Application instructions are available online at the Center for Community Engagement web site (www.communityengagement.und.edu) under "CASE Award." Applications will be reviewed by a campus-community committee, and the winning applicant will be announced at the Center's awards luncheon Wednesday, Oct. 17.
The Center for Community Engagement is the host for the award, made possible by The Jimmy and Rosalynn Carter Partnership Foundation and The W.K. Kellogg Foundation. For more information, call 777-2287 or email email@example.com.
-- Lana Rakow, Director, Center for Community Engagement, firstname.lastname@example.org, 777-2287
|Student Technology Fee Committee calls for proposals|
The Student Technology Fee Committee is calling for proposals for spring 2008 technology fee dollars. The committee will make recommendations for proposals based on the following:
How does this project address your unit’s strategic plan?
Impact on the curriculum and/or on research
Number of disciplines served
Number of students served
Access to equipment
Matching funds from the department/unit
Technology available for redeployment
*Note: Above criteria listed alphabetically – not in priority order.
PLEASE NOTE: All proposals must be submitted using the spring 2008 (083) STF Request Form. Forms may be accessed at: www.und.edu/org/stf/forms.html or you may request one via e-mail from Carol Hjelmstad at email@example.com. Departments/units should submit the proposals to their deans or directors for review and prioritization. Units which answer directly to vice presidents should submit proposals to them for review and prioritization. Vice presidents, deans and directors may have earlier deadlines.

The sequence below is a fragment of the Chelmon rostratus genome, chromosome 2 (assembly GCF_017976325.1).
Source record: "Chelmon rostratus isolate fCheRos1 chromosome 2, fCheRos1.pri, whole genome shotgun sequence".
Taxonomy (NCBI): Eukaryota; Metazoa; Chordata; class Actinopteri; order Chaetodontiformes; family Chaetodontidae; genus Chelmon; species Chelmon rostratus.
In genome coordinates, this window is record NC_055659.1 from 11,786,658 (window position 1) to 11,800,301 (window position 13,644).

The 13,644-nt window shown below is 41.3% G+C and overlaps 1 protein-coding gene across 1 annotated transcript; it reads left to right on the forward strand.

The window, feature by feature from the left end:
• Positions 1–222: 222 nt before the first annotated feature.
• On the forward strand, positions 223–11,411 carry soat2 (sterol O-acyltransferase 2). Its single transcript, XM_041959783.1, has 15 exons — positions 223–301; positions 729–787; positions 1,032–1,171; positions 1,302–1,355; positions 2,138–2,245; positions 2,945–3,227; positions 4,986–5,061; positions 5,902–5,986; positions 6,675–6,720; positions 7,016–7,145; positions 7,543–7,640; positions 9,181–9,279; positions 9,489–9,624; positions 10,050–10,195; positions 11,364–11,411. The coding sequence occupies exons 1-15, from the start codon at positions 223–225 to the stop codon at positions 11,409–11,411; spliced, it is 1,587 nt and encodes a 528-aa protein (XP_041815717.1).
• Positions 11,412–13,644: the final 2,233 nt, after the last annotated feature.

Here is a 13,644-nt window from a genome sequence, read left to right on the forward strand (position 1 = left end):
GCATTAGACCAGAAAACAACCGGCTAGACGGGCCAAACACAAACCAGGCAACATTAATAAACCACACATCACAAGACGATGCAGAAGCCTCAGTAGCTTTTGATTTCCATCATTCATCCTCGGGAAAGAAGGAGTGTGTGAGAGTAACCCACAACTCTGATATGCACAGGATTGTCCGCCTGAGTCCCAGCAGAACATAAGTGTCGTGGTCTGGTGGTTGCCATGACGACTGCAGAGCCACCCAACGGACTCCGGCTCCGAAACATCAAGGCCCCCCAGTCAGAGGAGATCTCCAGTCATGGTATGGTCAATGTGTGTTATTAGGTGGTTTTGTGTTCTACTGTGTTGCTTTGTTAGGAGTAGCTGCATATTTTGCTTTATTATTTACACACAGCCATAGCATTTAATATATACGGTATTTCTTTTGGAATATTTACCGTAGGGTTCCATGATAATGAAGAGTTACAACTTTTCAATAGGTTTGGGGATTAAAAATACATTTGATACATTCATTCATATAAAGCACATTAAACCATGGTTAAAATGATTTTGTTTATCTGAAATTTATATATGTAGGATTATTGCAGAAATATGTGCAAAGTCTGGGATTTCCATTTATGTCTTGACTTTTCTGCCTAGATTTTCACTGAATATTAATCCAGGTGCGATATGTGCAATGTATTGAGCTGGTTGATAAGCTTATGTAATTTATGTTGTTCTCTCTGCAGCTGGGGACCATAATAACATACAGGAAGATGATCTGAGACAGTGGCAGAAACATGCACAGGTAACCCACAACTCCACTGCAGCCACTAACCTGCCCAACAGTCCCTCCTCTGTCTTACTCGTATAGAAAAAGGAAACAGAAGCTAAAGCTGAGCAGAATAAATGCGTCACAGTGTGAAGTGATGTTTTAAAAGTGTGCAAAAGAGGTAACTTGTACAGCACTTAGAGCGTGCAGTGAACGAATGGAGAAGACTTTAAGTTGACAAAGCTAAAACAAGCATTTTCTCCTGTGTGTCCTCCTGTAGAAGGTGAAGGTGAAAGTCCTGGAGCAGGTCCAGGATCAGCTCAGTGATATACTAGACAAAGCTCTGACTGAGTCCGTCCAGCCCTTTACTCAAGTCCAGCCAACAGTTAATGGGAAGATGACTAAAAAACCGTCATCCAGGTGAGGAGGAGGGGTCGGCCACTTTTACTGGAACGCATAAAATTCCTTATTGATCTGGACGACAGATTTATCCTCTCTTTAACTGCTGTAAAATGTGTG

The deadline to submit proposals to the Student Technology Committee at Stop 9041 is Friday, Oct. 19.
Proposal writers must consult with the various support offices on campus for costs associated with installation of equipment, accessibility issues, security concerns and adaptive technology. Unless departments are prepared to pay for these out of their own budgets, proposal writers should obtain estimates and include them as a part of the budget for the proposal. In addition, proposal writers must consult with Disability Support Services regarding adaptive technology needed for the proposal and with the Center for Instructional and Learning Technologies regarding the equipment requested for compatibility, installation issues, and ensuing issues.
The STF Committee will hold an open meeting to address questions for those writing proposals for spring 2008 (083) funding. This open meeting is scheduled for Friday, Sept. 28, from 11 a.m. to noon in the Memorial Union, Governor’s Room. Please feel free to drop by as your schedule allows. If the above date and time does not work for you, please give us a call and we will schedule a private appointment.
If you have any questions or concerns regarding the proposal process, please contact Carol at 777-3171.
-- Carol Hjelmstad, Administrative Assistant, ITSS/CIO, firstname.lastname@example.org, 701.777.3171
|Note upcoming collaboration conferences|
The Collaboration for the Advancement of College Teaching and Learning presents two major conferences each year which bring together 300 to 400 faculty, student affairs personnel, administrators, and staff to discuss teaching and learning. These events are held in November and February in Bloomington, Minn., and feature keynote speakers of national and international renown, as well as presenters from collaboration institutions.